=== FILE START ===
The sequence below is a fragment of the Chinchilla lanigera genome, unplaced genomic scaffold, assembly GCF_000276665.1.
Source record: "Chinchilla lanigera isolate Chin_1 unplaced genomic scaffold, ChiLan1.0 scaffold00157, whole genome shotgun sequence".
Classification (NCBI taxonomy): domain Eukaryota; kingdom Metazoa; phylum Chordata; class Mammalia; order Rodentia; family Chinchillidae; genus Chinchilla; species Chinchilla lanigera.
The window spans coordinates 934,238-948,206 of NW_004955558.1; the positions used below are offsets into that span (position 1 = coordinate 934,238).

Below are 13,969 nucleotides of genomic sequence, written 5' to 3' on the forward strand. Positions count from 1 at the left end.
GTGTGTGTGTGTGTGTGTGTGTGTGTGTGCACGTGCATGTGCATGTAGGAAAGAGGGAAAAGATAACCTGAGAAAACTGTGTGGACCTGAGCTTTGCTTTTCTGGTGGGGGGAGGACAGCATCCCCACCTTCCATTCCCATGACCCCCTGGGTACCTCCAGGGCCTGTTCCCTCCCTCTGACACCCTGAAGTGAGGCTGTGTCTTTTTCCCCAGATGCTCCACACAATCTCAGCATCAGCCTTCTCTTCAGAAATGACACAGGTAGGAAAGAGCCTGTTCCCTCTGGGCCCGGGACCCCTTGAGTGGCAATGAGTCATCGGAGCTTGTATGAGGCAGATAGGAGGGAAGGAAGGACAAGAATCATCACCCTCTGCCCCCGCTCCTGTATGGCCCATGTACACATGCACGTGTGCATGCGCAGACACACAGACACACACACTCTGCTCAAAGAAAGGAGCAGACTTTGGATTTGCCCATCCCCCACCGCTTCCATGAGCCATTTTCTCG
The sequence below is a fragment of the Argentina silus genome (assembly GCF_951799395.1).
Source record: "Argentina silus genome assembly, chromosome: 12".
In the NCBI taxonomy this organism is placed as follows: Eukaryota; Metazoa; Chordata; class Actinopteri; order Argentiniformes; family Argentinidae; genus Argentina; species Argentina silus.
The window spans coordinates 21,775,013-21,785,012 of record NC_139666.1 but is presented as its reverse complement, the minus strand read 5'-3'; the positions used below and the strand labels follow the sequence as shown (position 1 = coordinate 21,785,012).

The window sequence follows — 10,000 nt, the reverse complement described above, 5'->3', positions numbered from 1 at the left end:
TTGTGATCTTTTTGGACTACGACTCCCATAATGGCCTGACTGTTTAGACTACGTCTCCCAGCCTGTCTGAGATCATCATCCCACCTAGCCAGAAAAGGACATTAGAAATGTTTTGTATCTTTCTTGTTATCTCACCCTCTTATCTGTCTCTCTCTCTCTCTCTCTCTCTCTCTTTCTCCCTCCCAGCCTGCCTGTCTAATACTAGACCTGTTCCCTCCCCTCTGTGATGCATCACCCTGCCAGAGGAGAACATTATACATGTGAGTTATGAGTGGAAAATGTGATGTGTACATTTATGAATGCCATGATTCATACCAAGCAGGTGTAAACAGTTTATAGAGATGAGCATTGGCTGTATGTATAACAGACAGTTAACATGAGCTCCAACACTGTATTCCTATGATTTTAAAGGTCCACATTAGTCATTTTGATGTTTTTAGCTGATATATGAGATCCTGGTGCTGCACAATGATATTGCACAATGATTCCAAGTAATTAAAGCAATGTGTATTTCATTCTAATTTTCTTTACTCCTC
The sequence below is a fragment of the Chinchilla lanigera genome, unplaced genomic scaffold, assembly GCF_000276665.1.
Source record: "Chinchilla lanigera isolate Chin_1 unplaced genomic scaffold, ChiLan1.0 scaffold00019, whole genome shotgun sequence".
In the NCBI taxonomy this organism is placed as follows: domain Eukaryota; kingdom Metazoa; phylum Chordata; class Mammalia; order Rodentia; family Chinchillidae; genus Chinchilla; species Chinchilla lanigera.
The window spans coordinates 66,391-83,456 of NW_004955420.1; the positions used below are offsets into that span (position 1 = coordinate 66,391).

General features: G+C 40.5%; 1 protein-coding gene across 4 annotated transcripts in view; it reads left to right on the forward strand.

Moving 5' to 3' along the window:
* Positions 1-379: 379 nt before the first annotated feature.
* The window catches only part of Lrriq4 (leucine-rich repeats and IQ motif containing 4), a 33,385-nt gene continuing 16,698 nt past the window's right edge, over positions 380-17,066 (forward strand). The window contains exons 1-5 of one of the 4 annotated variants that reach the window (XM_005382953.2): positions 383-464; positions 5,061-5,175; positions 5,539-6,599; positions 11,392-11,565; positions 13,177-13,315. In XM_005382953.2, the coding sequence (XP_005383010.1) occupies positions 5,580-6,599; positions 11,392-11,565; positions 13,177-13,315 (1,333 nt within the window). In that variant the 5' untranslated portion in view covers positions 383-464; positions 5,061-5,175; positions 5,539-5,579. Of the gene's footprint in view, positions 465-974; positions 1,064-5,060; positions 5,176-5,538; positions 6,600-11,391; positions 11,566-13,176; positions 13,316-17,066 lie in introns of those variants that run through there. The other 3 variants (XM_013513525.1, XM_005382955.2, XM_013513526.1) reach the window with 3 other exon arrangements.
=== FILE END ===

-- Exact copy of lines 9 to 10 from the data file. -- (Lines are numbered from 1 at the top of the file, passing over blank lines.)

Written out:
In the NCBI taxonomy this organism is placed as follows: Eukaryota; Metazoa; Chordata; class Actinopteri; order Argentiniformes; family Argentinidae; genus Argentina; species Argentina silus.
The window spans coordinates 21,775,013-21,785,012 of record NC_139666.1 but is presented as its reverse complement, the minus strand read 5'-3'; the positions used below and the strand labels follow the sequence as shown (position 1 = coordinate 21,785,012).